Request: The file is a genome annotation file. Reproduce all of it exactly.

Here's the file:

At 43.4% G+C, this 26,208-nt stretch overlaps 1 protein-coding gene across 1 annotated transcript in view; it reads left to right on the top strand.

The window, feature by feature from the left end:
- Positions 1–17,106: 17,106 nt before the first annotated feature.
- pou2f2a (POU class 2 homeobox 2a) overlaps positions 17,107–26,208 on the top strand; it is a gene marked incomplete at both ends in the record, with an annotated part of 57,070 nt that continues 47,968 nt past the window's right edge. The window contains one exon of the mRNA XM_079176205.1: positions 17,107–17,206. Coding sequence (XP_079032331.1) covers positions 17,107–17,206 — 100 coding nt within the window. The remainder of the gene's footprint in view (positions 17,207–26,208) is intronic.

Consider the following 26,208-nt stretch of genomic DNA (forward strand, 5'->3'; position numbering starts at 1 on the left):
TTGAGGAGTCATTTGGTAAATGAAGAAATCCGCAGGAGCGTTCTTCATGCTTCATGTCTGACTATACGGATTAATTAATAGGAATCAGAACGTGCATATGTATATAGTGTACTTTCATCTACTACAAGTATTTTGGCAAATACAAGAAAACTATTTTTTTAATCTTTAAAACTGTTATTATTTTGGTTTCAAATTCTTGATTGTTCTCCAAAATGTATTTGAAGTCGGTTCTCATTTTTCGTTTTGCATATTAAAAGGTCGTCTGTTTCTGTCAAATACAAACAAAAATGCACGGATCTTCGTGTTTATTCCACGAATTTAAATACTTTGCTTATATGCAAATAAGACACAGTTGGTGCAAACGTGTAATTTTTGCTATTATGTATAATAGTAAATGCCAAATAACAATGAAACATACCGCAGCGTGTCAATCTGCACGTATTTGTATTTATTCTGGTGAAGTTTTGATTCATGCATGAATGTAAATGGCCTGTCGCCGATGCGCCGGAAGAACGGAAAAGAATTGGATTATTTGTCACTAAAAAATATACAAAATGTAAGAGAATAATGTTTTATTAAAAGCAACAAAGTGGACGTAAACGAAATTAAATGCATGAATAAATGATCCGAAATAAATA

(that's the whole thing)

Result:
At 43.4% G+C, this 26,208-nt stretch overlaps 1 protein-coding gene across 1 annotated transcript in view; it reads left to right on the top strand.

The window, feature by feature from the left end:
- Positions 1–17,106: 17,106 nt before the first annotated feature.
- pou2f2a (POU class 2 homeobox 2a) overlaps positions 17,107–26,208 on the top strand; it is a gene marked incomplete at both ends in the record, with an annotated part of 57,070 nt that continues 47,968 nt past the window's right edge. The window contains one exon of the mRNA XM_079176205.1: positions 17,107–17,206. Coding sequence (XP_079032331.1) covers positions 17,107–17,206 — 100 coding nt within the window. The remainder of the gene's footprint in view (positions 17,207–26,208) is intronic.

Consider the following 26,208-nt stretch of genomic DNA (forward strand, 5'->3'; position numbering starts at 1 on the left):
TTGAGGAGTCATTTGGTAAATGAAGAAATCCGCAGGAGCGTTCTTCATGCTTCATGTCTGACTATACGGATTAATTAATAGGAATCAGAACGTGCATATGTATATAGTGTACTTTCATCTACTACAAGTATTTTGGCAAATACAAGAAAACTATTTTTTTAATCTTTAAAACTGTTATTATTTTGGTTTCAAATTCTTGATTGTTCTCCAAAATGTATTTGAAGTCGGTTCTCATTTTTCGTTTTGCATATTAAAAGGTCGTCTGTTTCTGTCAAATACAAACAAAAATGCACGGATCTTCGTGTTTATTCCACGAATTTAAATACTTTGCTTATATGCAAATAAGACACAGTTGGTGCAAACGTGTAATTTTTGCTATTATGTATAATAGTAAATGCCAAATAACAATGAAACATACCGCAGCGTGTCAATCTGCACGTATTTGTATTTATTCTGGTGAAGTTTTGATTCATGCATGAATGTAAATGGCCTGTCGCCGATGCGCCGGAAGAACGGAAAAGAATTGGATTATTTGTCACTAAAAAATATACAAAATGTAAGAGAATAATGTTTTATTAAAAGCAACAAAGTGGACGTAAACGAAATTAAATGCATGAATAAATGATCCGAAATAAATA